Picnic guests could purchase Disneyland ticket books in the area and enter the Magic Kingdom via a road that cut through the berm, crossed the railroad track, and ended near the Chicken Plantation Restaurant.  Do you remember that one?

Milt Albright who had been with both the Studio and Disneyland for some time was appointed manager of HOLIDAYLAND.  I had been working at the Walt Disney Studio in Burbank at the time and wanted to become involved with Disneyland.  Van France, Founder and Professor Emeritus of the University of Disneyland, (see his window just south of the Main Street Cinema), regularly popped into the Publicity Department. He told me of this new venture and so in May 1957 I joined Milt, Cap Blackburn, and others as a Picnic Specialist.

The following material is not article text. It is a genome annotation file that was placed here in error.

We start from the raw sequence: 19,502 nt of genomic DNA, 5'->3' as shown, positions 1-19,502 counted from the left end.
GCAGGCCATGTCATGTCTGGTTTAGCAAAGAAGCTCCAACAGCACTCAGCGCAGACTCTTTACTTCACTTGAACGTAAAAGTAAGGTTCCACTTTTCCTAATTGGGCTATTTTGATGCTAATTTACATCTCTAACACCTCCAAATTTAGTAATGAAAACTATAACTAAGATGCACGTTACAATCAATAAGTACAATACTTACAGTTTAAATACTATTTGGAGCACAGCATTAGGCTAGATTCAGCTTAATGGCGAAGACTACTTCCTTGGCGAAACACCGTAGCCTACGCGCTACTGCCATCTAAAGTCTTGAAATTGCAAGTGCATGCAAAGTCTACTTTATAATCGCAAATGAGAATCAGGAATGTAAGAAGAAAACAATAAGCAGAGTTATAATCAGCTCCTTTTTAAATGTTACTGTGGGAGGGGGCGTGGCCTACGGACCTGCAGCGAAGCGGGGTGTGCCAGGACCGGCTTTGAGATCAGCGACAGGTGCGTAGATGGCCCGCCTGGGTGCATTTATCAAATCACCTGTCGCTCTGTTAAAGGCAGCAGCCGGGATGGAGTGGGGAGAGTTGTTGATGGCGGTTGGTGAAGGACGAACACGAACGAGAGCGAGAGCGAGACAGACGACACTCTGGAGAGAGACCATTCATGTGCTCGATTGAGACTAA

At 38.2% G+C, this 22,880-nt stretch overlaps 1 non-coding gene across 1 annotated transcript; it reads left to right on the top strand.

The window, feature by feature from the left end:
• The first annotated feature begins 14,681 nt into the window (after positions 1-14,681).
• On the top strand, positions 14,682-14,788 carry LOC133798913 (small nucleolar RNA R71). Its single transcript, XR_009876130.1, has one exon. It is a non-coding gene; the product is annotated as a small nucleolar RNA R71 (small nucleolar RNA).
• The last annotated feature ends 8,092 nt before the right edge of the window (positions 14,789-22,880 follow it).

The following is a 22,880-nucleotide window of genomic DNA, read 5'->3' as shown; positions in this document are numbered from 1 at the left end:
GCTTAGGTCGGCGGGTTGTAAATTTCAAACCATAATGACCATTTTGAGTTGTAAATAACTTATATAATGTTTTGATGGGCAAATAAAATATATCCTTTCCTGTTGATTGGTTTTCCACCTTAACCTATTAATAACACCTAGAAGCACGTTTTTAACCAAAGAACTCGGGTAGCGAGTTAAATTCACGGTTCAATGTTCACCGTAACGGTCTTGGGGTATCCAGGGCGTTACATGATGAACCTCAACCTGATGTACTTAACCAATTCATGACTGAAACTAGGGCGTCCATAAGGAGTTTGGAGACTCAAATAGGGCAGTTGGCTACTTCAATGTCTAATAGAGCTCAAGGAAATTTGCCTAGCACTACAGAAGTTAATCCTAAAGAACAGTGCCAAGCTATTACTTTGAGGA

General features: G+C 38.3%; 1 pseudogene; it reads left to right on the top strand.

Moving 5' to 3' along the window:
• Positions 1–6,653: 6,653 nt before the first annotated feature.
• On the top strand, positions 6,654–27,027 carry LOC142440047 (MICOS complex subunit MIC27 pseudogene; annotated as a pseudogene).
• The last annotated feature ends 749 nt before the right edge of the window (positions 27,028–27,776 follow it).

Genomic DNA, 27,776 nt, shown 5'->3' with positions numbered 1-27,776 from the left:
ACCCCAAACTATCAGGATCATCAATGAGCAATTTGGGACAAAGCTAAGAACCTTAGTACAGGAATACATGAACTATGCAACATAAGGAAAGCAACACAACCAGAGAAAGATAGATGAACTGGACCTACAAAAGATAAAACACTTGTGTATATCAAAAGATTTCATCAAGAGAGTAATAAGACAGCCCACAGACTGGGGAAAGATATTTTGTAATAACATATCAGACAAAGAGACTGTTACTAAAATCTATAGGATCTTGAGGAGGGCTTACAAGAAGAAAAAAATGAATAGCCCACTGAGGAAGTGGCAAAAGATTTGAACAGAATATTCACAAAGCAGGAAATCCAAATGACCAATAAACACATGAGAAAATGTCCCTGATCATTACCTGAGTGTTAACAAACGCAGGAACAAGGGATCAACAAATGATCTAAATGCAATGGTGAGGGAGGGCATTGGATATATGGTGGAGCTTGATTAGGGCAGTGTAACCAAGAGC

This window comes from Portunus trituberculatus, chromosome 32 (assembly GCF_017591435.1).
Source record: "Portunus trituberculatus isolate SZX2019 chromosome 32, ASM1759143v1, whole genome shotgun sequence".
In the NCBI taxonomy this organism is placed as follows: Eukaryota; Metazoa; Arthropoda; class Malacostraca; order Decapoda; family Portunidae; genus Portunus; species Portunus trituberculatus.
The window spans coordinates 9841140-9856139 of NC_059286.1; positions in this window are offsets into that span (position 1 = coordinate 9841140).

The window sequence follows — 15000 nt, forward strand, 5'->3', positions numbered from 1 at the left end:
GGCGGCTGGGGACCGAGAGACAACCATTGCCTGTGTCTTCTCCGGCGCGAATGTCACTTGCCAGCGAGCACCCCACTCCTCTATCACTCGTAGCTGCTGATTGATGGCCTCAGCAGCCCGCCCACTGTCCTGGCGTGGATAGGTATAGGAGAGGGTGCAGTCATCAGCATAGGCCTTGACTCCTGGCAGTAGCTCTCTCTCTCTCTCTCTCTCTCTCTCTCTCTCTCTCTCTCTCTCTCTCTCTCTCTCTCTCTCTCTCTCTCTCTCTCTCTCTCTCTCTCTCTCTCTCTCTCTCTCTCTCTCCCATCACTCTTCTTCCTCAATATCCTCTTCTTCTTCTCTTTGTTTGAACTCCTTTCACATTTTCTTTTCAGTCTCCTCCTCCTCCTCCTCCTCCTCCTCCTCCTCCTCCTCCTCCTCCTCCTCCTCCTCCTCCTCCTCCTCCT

My first assignment was to organize and coordinate the first event in HOLIDAYLAND—the Los Angeles Elk’s Lodge #99 Picnic on Sunday, June 16, 1957 for 5000 members and their families.

The exciting day arrived and included children’s games, a softball game, free popcorn and coffee.  My notes show that at 11 a.m. the Indian Village dancers performed and mingled with the picnickers.  The Elks “99” band then circled the area and played a concert on the stage.  At 1:15 p.m. the Disneyland band marched into HOLIDAYLAND and entertained with a concert that lasted until the show started at 2 p.m.  The show included a 30 minute segment by the famous Mouseketeers.  Then at 3:15 p.m. Exalted Ruler, Joe Houser officially opened the gates to the Magic Kingdom.  The entire event went very well thanks to the hard work and cooperation of many Disneyland departments.

More special events were to follow, but HOLIDAYLAND was not destined to be around very long.  Walt Disney and his “Imagineers” had many fantastic ideas that would soon occupy the area called HOLIDAYLAND.

Today, companies can organize a mix-in or even reserve all or part of the Magic Kingdom for their special parties. As for me—I became a “Jungle Bunny’—but that’s another story.